08/02/2011 01:59 EDT | Updated 10/02/2011 05:12 EDT

Time for Ottawa to Change Course on Health Care

Ottawa likes to claim credit for supporting Medicare, but is quick to note that responsibility lies with the provinces. The provinces like to assert their jurisdiction over health care but never hesitate to point to "inadequate funding" from Ottawa to explain away failures. Can we get beyond this?

The current federal-provincial Accord governing the Canada Health Transfer expires in 2014 and the early preparations for the next round of negotiations are getting underway. At this stage, signs are not encouraging. The Harper government appears to want to get Ottawa out of the health sector as much as possible; so its primary objective is likely to be restraining the growth of the transfer beyond 2014, with little concern for the programmatic content of the next accord. The provinces, as always, will want to maximize the transfer while seeking to avoid any commitments in return.

Obviously, the money is important, but it should not be the only issue or even the most important issue in the upcoming negotiations. The current arrangements are seriously flawed, so simply extending them for a further five or 10 years will not do. The current fiscal arrangements, because they do not require the provinces to make any meaningful performance commitments, are incapable of being an effective instrument to help resolve well-known problems and bottlenecks in Medicare. Take just one example. Inadequate long-term and home care capacity has been repeatedly identified as being a critical factor in unacceptably long wait times and hospital over-crowding. Nothing in the current Accord addresses this issue effectively. Yes, simply providing money helps, but effective targeting would help much more.

At the same time, ambiguity and lack of transparency are the hallmarks of the current financial arrangements probably because this suits all governments for different reasons. Ottawa likes to claim a share of the political credit for supporting Medicare, but, when criticisms arise, is quick to note that responsibility lies with the provinces. The provinces like to assert their jurisdiction over health care but never hesitate to point to "inadequate funding" from Ottawa to explain away failures. It is no surprise when ordinary patients and taxpayers are confused about where to focus their attentions when they have concerns or criticisms.

Can we get beyond this? Of course, but it would require Ottawa to change course and recognize that it has an important role to play in health care. The vision of federalism where each order of government operates in its own spheres in splendid isolation is not realistic (and arguably never was) in a world where resources, capital and, most of all people are more mobile than they have ever been. Ottawa must be prepared to assert - while recognizing provincial jurisdiction - that it is justified in expecting identifiable progress for the billions of dollars it already provides and the additional billions it will be expected to provide in the future. (After all, they are not hesitant to insist on value-for-money in their own direct spending programs, so why not here as well?) And it would require the provinces to recognize -- while maintaining their authority over health care -- that there are national interests in Medicare that lie behind the billions that Ottawa contributes.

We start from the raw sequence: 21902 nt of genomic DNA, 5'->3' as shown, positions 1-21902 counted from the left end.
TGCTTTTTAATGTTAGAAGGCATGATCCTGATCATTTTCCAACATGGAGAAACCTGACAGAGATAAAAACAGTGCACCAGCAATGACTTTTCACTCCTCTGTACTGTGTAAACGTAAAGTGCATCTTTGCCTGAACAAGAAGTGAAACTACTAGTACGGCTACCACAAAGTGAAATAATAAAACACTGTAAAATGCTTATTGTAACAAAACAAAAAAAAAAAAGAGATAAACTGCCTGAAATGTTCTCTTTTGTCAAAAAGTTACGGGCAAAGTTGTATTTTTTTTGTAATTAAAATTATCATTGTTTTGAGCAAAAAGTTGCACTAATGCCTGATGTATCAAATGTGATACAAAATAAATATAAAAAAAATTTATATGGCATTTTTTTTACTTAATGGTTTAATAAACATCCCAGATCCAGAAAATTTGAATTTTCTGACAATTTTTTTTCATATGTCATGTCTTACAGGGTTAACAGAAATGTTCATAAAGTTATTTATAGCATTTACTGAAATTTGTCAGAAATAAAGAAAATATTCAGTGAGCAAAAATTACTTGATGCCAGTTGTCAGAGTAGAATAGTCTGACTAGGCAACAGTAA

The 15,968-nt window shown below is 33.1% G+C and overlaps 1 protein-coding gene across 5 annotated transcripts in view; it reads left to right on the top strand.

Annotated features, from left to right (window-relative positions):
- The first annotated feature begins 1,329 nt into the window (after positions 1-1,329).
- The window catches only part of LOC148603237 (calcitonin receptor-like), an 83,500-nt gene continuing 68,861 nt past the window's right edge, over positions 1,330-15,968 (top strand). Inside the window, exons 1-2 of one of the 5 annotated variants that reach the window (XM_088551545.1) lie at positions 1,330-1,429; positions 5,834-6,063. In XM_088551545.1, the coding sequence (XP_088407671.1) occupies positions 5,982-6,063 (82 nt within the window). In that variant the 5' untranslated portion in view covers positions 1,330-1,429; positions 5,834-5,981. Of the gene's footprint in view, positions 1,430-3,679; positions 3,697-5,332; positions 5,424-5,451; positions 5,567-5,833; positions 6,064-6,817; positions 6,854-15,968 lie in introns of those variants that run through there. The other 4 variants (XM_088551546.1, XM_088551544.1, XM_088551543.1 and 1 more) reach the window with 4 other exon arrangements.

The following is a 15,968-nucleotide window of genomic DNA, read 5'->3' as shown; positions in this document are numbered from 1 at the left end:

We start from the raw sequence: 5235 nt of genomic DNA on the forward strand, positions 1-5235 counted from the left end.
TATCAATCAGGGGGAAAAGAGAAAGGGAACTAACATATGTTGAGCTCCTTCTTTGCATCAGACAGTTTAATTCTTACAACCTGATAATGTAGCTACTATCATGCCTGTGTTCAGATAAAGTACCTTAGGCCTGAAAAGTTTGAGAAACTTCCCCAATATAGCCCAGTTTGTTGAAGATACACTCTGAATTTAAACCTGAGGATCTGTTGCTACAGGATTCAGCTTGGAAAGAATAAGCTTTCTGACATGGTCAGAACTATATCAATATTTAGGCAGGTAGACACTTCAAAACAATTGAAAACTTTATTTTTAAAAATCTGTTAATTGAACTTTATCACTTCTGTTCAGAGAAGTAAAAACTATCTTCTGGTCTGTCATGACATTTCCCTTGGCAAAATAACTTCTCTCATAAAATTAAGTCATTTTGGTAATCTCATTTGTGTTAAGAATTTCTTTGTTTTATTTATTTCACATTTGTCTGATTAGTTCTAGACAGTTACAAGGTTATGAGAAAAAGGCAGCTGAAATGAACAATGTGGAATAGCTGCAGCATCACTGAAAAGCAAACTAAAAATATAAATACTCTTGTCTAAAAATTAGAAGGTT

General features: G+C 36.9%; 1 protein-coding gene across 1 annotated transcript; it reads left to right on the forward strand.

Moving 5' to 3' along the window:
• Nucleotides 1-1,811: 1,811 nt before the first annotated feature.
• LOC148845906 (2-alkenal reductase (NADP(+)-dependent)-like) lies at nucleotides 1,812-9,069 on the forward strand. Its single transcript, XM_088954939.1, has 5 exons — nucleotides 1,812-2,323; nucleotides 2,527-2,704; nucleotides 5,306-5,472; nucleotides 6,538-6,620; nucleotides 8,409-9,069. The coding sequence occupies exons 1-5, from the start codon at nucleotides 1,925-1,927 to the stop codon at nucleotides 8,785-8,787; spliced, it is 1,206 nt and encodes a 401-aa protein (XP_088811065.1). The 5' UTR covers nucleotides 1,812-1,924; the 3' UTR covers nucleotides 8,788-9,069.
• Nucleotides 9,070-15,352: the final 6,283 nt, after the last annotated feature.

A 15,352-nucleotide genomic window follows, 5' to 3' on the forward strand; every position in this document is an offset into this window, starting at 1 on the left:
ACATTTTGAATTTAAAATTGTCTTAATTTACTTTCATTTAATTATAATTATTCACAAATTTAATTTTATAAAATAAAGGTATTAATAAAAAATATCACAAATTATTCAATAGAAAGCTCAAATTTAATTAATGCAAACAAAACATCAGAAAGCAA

Assuming that Ottawa is open to representing the national interest in health, here is one suggestion of what an alternative arrangement might look like. A modified model of federal-provincial fiscal arrangements seemed to be emerging several years ago around the federal transfer of gas tax revenues to municipalities (via the provinces) for infrastructure investment and around the previous government's child day care program. (The latter was cancelled by the Harper government before it became a reality because the Conservatives had another vision for child care, not because of the financing model.) It would involve the negotiation of separate contractual agreements between Ottawa and each province. These agreements, like any contract, would involve an exchange. One party (Ottawa) would agree to pay money and, in exchange, the other party (a province) would commit to certain performances (such as observing the principles of the Canada Health Act, enhancements of specified services, investments in long-term care facilities). Some of the contract terms would be standard in all the agreements (adherence to the CHA), but others could vary depending on the specific pressures and bottlenecks in individual provinces.

This approach would not be a leap into uncharted territory; the provinces have already demonstrated in the gas tax program that they are willing to make fairly specific commitments in the context of "contracts" between two sovereign governments. In that sense, 10 health contracts rather than one health accord would not break new ground. As in any contract, the commitments and responsibilities of each party would be explicit, thereby promoting transparency and accountability. But let us not be unrealistic about how much would change. For example, it would be unrealistic to expect "complete" contracts to emerge from this process; it is unlikely that governments could reach agreement on clear indicators of contract compliance and consequences for non-compliance. That said, one-on-one agreements would still be a step towards improvement. A simple renewal of the existing Accord would not.

Allan Maslove is a Professor at the School of Public Policy & Administration, Carleton University. He is also an expert advisor with, a comprehensive and non-partisan online resource designed to help journalists covering health policy issues in Canada.